Boston University’s Howard Thurman Center Reveals New Home on Commonwealth Avenue

| February 26, 2020

 by Beth Wilson-Shunta

The design centers around the community stair that connects the two levels and enables a variety of gathering space./© Shanklevision

This winter, Boston University opened a new student center that not only serves students, but also brings new life to a historic landmark at a major urban and university gateway. The university’s Howard Thurman Center for Common Ground is a program that breaks down barriers of divisiveness by building inclusive community through programming and meaningful human connections. The university chose to elevate the program to a more prominent location along Commonwealth Avenue in order to reactivate existing campus real estate while providing the center with a strong presence that brings more visibility to its activities and mission.

Boston University identified three potential locations along Commonwealth Avenue to accommodate the new program space for the Howard Thurman Center. NBBJ studied the three locations to analyze their appropriateness for the new center based on the following criteria: visibility, cost, short-term and long-term impact on campus, ease of construction implementation and program accommodations.

The Howard Thurman Center’s new home on Commonwealth Avenue./© Shanklevision

A site along the Commonwealth Avenue spine of campus, at the intersection of the Boston University Bridge, was ultimately chosen by the university due primarily to its location, ease of schedule, and construction implementation and its ability to reactivate existing campus real estate. The prominent location was once the home of the Peter Fuller Cadillac-Oldsmobile dealership, originally designed by Albert Kahn in 1927. The building is listed on the National Register of Historic Places and required review and approval by the Brookline Historic Commission in order to renovate the iconic building.

The design balances the raw and refined nature of the existing and the new./© Shanklevision

The Howard Thurman Center’s new home, designed by NBBJ, encompasses 19,000sf and is a key student life hub at the center of campus. The new space supports existing programs, allows for expanded programming, and captures the energy of the people who make the center unique. The street-level space brings increased visibility to the Howard Thurman Center through a new building entry defined by the undercut corner of the building. Inside, a variety of meeting and event spaces, both formal and informal, provide the flexibility to support a variety of programs. Staff offices are dispersed throughout, allowing for increased student-staff interactions and visibility throughout the center. The meditation room allows for students to decompress and focus their attention in a quiet space. The whole design is grounded and centered on a community stair that connects the two levels and provides spaces for gathering, performing, and chance meetings.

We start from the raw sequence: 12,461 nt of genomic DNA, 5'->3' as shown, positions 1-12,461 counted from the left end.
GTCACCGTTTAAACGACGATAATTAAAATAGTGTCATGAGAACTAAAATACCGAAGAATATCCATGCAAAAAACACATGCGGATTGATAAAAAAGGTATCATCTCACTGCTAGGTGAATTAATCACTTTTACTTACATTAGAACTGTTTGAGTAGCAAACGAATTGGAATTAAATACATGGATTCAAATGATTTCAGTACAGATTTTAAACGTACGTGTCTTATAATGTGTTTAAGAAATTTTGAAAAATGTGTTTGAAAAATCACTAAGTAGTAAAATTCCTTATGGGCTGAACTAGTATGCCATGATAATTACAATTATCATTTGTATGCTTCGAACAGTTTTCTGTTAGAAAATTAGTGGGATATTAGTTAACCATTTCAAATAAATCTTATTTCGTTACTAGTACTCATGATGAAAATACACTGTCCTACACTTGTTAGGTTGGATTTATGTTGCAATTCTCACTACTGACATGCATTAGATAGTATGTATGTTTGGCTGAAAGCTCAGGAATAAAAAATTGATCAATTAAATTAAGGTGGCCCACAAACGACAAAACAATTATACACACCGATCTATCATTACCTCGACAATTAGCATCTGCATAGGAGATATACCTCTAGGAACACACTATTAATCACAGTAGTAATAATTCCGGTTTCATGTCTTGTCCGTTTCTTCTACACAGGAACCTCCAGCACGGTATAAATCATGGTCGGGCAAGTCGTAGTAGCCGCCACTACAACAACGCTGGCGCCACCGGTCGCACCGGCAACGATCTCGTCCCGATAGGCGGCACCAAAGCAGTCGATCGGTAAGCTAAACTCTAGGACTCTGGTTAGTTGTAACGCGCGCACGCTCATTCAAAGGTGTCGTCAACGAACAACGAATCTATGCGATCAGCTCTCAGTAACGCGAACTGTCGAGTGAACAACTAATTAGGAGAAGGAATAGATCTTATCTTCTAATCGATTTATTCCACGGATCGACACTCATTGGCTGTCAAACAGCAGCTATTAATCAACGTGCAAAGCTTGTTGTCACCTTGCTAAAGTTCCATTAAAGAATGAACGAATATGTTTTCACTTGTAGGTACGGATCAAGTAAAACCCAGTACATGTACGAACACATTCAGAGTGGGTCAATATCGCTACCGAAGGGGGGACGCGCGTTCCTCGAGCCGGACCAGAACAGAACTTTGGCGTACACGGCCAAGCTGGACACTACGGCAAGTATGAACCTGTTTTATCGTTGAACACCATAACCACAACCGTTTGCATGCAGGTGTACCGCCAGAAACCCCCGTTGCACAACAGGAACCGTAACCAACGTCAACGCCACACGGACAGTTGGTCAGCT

The overall design juxtaposes the historic and the modern, celebrating each period individually while bringing them together to invigorate the activity within. Existing terrazzo, the decorative plaster ceiling and marble and bronze materials meet the raw edges of the concrete floor and a geometric patterning of carpets, fabrics, lighting and new ceilings. The result is a space that is comforting and energizing for students and that furthers the mission of the Howard Thurman Center.

Beth Wilson-Shunta

Beth Wilson-Shunta is an architect and programmer who specializes in creative solutions for higher education and science projects at NBBJ. 

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Category: All, contributor, Education

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